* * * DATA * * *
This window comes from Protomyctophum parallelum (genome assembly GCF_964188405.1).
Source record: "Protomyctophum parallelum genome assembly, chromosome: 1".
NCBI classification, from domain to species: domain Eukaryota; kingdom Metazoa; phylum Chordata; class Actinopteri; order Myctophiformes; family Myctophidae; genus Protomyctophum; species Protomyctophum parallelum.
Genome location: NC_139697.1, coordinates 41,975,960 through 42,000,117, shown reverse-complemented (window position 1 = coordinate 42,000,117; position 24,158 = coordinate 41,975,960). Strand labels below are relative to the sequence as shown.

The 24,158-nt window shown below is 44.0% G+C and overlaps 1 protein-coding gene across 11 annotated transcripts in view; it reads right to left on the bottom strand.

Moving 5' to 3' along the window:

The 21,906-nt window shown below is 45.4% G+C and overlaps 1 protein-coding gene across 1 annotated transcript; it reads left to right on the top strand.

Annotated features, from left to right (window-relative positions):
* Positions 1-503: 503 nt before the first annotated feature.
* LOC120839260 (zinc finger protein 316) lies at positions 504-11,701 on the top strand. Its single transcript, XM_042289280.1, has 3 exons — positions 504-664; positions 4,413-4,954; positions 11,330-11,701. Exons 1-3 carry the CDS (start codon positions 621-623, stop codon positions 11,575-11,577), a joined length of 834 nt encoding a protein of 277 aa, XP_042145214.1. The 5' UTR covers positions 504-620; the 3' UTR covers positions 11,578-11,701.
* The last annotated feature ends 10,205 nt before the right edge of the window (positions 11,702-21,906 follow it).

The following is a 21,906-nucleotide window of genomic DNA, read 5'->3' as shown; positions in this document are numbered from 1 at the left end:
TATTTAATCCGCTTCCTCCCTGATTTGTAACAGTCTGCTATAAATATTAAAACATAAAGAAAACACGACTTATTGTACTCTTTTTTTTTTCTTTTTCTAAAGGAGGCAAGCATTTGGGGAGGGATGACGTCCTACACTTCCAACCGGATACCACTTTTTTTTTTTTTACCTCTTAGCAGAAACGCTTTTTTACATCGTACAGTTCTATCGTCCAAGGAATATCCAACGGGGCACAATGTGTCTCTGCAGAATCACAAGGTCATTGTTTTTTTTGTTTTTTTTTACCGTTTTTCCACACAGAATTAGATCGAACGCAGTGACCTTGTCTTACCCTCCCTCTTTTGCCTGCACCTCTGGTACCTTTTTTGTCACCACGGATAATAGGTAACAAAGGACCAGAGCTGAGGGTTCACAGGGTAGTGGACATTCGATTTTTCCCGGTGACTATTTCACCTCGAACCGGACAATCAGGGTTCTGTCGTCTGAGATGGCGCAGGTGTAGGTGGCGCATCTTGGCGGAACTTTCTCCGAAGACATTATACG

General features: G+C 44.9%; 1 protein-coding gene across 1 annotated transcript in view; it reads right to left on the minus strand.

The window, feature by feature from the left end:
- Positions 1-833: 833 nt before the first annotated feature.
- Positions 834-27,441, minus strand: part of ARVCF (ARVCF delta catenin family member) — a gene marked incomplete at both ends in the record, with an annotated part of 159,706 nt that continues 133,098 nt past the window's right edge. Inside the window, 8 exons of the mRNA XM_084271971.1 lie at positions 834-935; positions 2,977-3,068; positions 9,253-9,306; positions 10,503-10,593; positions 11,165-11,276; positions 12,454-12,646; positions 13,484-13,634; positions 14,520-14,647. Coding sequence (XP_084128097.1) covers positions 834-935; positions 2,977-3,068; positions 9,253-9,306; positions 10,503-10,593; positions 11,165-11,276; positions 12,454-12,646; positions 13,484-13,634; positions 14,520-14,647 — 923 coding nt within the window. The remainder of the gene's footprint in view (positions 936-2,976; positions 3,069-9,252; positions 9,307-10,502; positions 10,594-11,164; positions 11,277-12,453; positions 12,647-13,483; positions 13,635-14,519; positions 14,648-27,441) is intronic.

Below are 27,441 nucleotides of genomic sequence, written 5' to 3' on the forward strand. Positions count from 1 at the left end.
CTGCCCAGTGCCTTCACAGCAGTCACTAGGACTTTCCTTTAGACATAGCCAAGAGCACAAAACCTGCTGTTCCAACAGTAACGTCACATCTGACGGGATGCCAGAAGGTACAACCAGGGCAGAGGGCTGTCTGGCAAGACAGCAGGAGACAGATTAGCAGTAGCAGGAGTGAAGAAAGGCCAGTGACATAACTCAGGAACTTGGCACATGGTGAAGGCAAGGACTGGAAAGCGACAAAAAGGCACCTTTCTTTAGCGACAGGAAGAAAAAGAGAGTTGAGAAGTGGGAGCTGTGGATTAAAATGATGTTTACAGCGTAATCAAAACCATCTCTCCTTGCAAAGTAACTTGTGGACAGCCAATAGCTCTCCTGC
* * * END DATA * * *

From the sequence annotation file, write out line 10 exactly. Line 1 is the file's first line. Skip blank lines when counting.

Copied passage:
* LOC120839260 (zinc finger protein 316) lies at positions 504-11,701 on the top strand. Its single transcript, XM_042289280.1, has 3 exons — positions 504-664; positions 4,413-4,954; positions 11,330-11,701. Exons 1-3 carry the CDS (start codon positions 621-623, stop codon positions 11,575-11,577), a joined length of 834 nt encoding a protein of 277 aa, XP_042145214.1. The 5' UTR covers positions 504-620; the 3' UTR covers positions 11,578-11,701.